What Difference Does This Project Make? The Olives Rehabilitation Centre aims to provide under-privileged children with free education, taken for granted in developed nations. Critically the centre provides lunch for the children; hunger is one of the most common reasons children fail to attend government schools. In a holistic approach the centre offers counselling to children that come from broken or abusive homes or are orphaned, as well as to parents. Entirely reliant on independent donors to rent small, basic classrooms, and volunteer teachers, the centre achieves remarkable results - children sponsored to go onto private mainstream education are typically within the top 10% of their class. The project delivers opportunities to children from disrupted homelives, supporting health and social awareness in an area with high HIV prevalence, prostitution and drug abuse, and limited access to healthcare. Volunteers not only make a direct contribution caring for and educating the children but increase the capacity of the centre to improve facilities, programmes and funding.
Highlights A life changing experience caring for orphaned and vulnerable children; support primary education and receive training in communicative teaching; develop health, social and environmental awareness programmes through arts and sports; guide children on trips to Haller Park to view giraffe, hippo & crocodile. Put your skills and experience to use improving facilities and resources or fund-raising. Live amongst, learn from and support Kenya's urban impoverished communities; learn Swahili. Explore Mombasa's history, culture, beaches and nightlife.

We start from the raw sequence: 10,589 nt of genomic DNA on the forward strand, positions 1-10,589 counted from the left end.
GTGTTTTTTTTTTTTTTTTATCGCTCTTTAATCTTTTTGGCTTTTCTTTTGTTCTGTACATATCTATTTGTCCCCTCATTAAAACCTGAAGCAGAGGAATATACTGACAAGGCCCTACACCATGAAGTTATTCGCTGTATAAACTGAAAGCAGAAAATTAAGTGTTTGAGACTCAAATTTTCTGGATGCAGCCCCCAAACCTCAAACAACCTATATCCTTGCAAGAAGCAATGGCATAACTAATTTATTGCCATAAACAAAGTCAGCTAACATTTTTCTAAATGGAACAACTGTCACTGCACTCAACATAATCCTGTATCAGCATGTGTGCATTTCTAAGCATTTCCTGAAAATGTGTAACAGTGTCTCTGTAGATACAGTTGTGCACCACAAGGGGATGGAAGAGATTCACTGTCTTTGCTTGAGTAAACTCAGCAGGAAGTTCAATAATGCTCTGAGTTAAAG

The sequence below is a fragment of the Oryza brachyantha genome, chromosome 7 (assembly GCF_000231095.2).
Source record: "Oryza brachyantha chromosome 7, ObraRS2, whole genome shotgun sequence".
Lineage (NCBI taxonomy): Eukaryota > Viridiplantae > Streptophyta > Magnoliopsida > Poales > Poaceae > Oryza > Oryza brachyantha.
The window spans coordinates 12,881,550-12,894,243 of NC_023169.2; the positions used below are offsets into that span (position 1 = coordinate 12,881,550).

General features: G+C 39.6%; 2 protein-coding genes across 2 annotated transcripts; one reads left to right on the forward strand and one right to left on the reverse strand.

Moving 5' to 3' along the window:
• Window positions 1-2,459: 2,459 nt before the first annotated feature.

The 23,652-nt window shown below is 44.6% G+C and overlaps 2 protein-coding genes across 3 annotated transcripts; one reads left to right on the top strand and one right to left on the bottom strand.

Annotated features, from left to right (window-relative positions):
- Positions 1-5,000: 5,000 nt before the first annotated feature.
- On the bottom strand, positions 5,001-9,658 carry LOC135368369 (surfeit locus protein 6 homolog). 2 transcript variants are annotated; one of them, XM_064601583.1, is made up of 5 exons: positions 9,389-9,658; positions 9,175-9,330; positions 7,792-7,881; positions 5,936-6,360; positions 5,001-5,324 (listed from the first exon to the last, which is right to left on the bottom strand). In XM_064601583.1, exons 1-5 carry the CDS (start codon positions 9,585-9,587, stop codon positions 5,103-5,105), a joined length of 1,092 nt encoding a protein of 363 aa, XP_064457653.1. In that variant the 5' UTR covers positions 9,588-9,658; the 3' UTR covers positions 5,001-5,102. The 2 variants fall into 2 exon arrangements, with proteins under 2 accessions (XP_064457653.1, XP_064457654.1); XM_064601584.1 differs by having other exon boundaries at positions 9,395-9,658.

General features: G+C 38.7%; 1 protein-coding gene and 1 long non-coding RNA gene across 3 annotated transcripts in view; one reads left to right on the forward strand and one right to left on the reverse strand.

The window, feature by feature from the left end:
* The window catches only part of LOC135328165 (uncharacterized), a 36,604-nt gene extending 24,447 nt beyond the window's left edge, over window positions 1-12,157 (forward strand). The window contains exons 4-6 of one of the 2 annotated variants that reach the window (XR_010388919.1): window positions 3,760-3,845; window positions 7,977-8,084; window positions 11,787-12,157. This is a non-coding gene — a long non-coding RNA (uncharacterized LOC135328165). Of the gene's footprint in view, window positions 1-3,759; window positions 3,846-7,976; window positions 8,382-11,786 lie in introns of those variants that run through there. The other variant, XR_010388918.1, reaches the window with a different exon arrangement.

Location Mombasa sits on Kenya's Indian Ocean coast. Bombolulu is the city's largest slum area, adjacent to the wealthy suburb of Nyali, north of Mombasa island. The area includes the marine park and Mombasa's finest beaches, bars, restaurants and nightlife.